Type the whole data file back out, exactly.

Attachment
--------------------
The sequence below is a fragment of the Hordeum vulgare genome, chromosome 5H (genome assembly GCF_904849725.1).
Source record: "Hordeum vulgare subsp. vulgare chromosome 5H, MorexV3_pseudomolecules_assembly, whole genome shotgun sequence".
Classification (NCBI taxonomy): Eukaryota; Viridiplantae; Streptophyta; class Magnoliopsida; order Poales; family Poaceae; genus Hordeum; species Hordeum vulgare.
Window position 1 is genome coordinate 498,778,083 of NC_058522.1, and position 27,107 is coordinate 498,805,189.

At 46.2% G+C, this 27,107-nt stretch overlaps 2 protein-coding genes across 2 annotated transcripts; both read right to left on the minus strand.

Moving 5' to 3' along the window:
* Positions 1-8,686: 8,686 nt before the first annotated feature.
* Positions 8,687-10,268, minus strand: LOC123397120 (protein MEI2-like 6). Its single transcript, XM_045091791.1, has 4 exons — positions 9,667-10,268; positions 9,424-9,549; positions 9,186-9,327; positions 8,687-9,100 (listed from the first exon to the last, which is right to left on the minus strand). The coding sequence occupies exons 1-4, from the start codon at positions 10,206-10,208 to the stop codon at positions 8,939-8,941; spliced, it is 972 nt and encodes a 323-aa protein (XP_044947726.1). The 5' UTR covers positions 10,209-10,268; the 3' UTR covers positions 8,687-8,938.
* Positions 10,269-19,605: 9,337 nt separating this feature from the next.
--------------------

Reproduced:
The sequence below is a fragment of the Hordeum vulgare genome, chromosome 5H (genome assembly GCF_904849725.1).
Source record: "Hordeum vulgare subsp. vulgare chromosome 5H, MorexV3_pseudomolecules_assembly, whole genome shotgun sequence".
Classification (NCBI taxonomy): Eukaryota; Viridiplantae; Streptophyta; class Magnoliopsida; order Poales; family Poaceae; genus Hordeum; species Hordeum vulgare.
Window position 1 is genome coordinate 498,778,083 of NC_058522.1, and position 27,107 is coordinate 498,805,189.

At 46.2% G+C, this 27,107-nt stretch overlaps 2 protein-coding genes across 2 annotated transcripts; both read right to left on the minus strand.

Moving 5' to 3' along the window:
* Positions 1-8,686: 8,686 nt before the first annotated feature.
* Positions 8,687-10,268, minus strand: LOC123397120 (protein MEI2-like 6). Its single transcript, XM_045091791.1, has 4 exons — positions 9,667-10,268; positions 9,424-9,549; positions 9,186-9,327; positions 8,687-9,100 (listed from the first exon to the last, which is right to left on the minus strand). The coding sequence occupies exons 1-4, from the start codon at positions 10,206-10,208 to the stop codon at positions 8,939-8,941; spliced, it is 972 nt and encodes a 323-aa protein (XP_044947726.1). The 5' UTR covers positions 10,209-10,268; the 3' UTR covers positions 8,687-8,938.
* Positions 10,269-19,605: 9,337 nt separating this feature from the next.